In spring this year, I began work on a moderately sized business application. The time from learning what the program should do to the first prototype were less than 2 weeks. To pull it off, I basically ditched any sane development practice and started throwing code at the problem as fast as I could.

The application required a client/server model and the server had to store its data in a database. At that point in time, I knew about ORMs but had never used one before, but hoping for the best, I picked Microsoft’s Entity Framework because it had a visual designer and looked like I could just drag & drop my data model together and then figure out how to perform queries.

The NHibernate logo, a rolled-up (hibernating) squirrel

It fell flat when I noticed that I could only choose between TPT (Table Per Type) and TPH (Table Per Hierarchy) globally for the whole freakin’ model. So I tried NHibernate and quickly rebounded due to its learning curve, resorting to writing SQL queries myself and loading them into objects with a very basic class mapper that I had written for another, much smaller project some time ago.

It was tedious work, but at least hacking away for two hours got you two hours further, not one step forward and two steps back figuring out the ORM. And so I managed to get the prototype done with two all-nighters. In autumn, when the heat was off, I decided to do the database properly, using NHibernate…

Back to NHibernate

After creating a .NET 4.0 build of NHibernate 3.1, I began two set up my mappings, using the NHibernate criteria API to retrieve my data. This API allows you to create complex queries by code (no domain-specific query language and no LINQ expression tree dissection – you directly communicate your intent to NHibernate). It was primarily designed to facilitate queries that depend on user input – for example a complex search form on a website, but I liked it because it was a fast and type-safe approach (and because NHibernate’s LINQ support was always rated as so-so in any reviews I read).

As I learned, the criteria API also does a very good job obfuscating your queries. For example, the following query counts all diagnoses that are visible to a certain client (diagnoses are mapped to a client via an intermediate many-to-many table):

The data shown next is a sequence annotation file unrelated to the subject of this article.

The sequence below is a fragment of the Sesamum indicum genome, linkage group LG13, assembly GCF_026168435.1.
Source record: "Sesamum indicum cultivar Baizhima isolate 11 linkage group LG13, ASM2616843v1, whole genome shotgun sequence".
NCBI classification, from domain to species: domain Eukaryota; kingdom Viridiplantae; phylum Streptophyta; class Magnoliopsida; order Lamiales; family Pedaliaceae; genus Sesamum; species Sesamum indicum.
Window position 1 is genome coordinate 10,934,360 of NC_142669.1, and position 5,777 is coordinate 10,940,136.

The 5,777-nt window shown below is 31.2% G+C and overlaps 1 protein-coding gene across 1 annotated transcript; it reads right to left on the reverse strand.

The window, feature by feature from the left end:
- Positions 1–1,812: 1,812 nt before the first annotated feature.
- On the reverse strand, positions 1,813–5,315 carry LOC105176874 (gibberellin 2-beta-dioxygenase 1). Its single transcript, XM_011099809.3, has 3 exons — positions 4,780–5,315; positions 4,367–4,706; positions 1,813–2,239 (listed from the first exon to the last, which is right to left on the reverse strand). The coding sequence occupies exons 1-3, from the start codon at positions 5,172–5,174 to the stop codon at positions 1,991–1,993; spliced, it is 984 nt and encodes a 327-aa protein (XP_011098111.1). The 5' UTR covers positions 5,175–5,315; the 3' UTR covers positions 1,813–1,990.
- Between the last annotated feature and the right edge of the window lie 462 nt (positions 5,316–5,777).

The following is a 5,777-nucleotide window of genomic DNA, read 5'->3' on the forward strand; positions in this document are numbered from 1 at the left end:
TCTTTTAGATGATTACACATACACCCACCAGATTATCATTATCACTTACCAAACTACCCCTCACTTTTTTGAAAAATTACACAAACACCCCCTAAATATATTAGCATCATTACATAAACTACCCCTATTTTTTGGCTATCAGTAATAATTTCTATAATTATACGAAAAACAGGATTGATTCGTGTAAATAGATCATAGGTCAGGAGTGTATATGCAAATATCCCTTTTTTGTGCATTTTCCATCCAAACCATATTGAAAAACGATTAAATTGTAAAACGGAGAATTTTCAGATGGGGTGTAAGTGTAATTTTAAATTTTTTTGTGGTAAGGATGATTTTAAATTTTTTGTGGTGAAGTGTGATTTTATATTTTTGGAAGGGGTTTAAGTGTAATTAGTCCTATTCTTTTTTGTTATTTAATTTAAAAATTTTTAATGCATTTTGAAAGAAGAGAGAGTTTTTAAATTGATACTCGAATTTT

DetachedCriteria visibleToClient = DetachedCriteria.For<Client>("client")
  .Add(Expression.Eq("Id", clientId))

return Session.CreateCriteria<Diagnosis>()
  .CreateAlias("Clients", "diagnosisClient")

You certainly won’t even understand the intent behind that code from a cursory glance. And fixing or changing the query without learning a good deal of NHibernate first is out of the question.

Here’s also a small issue that irks me: I normally write my programs to avoid exceptions in normal program flow. If something is wrong – throw right away. But for expected situations, say an optional parameter stored in a dictionary, I’m going to check if it’s there, not attempt to retrieve it and catch the KeyNotFoundException.

NHibernate seems to think differently. Whenever I use a query with an alias (as in the above case), I see a "first-chance exception" roll by in the debug window. NHibernate is retrieving a column with the specified name and – if that throws an exception – it will check if there is an alias with the same name.

But that fun was just getting started.

Using Cascades is Horribly Inefficient …and Goes Wrong

I’m using GUIDs for my IDs, so I configured all my keys with generator = "assigned" to prevent a useless roundtrip to the database. That works. But when I enable cascades to insert, delete and update entire object hierarchies at once, NHibernate performs a simple insert operation like this:

  1. Insert all of the child entities (correct parent ID already assigned by me)
  2. Insert all of the parent entities
  3. Update all of the child entities, setting the parent ID

You could first insert the parents, then even if the database generates the keys, no update would be required, but it seems that’s just not the way it is. Inefficient, but at least it’s working. Or is it? Let’s see the procedure for deleting one of the parents:

  1. Update all child entities, setting their parent ID to null
  2. Delete all parent entities
  3. Delete all child entities

That would still work, had NHibernate not conveniently missed the fact that the parent ID column is defined as NOT NULL. So deleting something results in an exception from the constraint violation. Oops.

SchemaExport Generates Funny Schemas

With the SchemaExport class, you supposedly can turn your NHibernate mappings into a complete database schema. That’s pretty cool, because this way you can initialize a temporary database (like an in-memory SQLite database) and use it in your unit tests without having to maintain a second database schema by hand.